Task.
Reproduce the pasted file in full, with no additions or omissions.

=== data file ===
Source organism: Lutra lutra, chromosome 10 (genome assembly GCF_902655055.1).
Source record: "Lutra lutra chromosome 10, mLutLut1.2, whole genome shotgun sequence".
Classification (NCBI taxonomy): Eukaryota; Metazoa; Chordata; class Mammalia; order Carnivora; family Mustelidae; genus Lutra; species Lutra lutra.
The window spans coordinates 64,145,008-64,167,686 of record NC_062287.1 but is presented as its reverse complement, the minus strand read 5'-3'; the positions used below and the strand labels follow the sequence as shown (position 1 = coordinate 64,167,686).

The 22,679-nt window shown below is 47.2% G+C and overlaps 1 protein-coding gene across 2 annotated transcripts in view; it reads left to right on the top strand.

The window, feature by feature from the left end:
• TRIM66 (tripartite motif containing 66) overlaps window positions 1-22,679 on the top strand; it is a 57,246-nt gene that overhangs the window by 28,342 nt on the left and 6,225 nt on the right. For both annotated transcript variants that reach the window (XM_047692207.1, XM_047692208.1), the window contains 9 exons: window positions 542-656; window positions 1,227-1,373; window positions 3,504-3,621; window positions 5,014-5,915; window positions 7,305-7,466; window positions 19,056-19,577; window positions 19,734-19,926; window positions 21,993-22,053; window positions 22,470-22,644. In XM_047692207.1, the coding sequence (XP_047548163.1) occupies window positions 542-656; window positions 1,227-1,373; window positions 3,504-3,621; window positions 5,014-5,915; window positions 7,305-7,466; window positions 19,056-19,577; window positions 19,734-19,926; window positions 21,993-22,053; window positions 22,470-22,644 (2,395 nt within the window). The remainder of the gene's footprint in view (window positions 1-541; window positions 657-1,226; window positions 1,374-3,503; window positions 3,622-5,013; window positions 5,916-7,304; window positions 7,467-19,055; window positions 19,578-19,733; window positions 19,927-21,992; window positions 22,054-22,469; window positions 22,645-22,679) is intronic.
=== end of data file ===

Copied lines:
Source organism: Lutra lutra, chromosome 10 (genome assembly GCF_902655055.1).
Source record: "Lutra lutra chromosome 10, mLutLut1.2, whole genome shotgun sequence".
Classification (NCBI taxonomy): Eukaryota; Metazoa; Chordata; class Mammalia; order Carnivora; family Mustelidae; genus Lutra; species Lutra lutra.
The window spans coordinates 64,145,008-64,167,686 of record NC_062287.1 but is presented as its reverse complement, the minus strand read 5'-3'; the positions used below and the strand labels follow the sequence as shown (position 1 = coordinate 64,167,686).

The 22,679-nt window shown below is 47.2% G+C and overlaps 1 protein-coding gene across 2 annotated transcripts in view; it reads left to right on the top strand.

The window, feature by feature from the left end:
• TRIM66 (tripartite motif containing 66) overlaps window positions 1-22,679 on the top strand; it is a 57,246-nt gene that overhangs the window by 28,342 nt on the left and 6,225 nt on the right. For both annotated transcript variants that reach the window (XM_047692207.1, XM_047692208.1), the window contains 9 exons: window positions 542-656; window positions 1,227-1,373; window positions 3,504-3,621; window positions 5,014-5,915; window positions 7,305-7,466; window positions 19,056-19,577; window positions 19,734-19,926; window positions 21,993-22,053; window positions 22,470-22,644. In XM_047692207.1, the coding sequence (XP_047548163.1) occupies window positions 542-656; window positions 1,227-1,373; window positions 3,504-3,621; window positions 5,014-5,915; window positions 7,305-7,466; window positions 19,056-19,577; window positions 19,734-19,926; window positions 21,993-22,053; window positions 22,470-22,644 (2,395 nt within the window). The remainder of the gene's footprint in view (window positions 1-541; window positions 657-1,226; window positions 1,374-3,503; window positions 3,622-5,013; window positions 5,916-7,304; window positions 7,467-19,055; window positions 19,578-19,733; window positions 19,927-21,992; window positions 22,054-22,469; window positions 22,645-22,679) is intronic.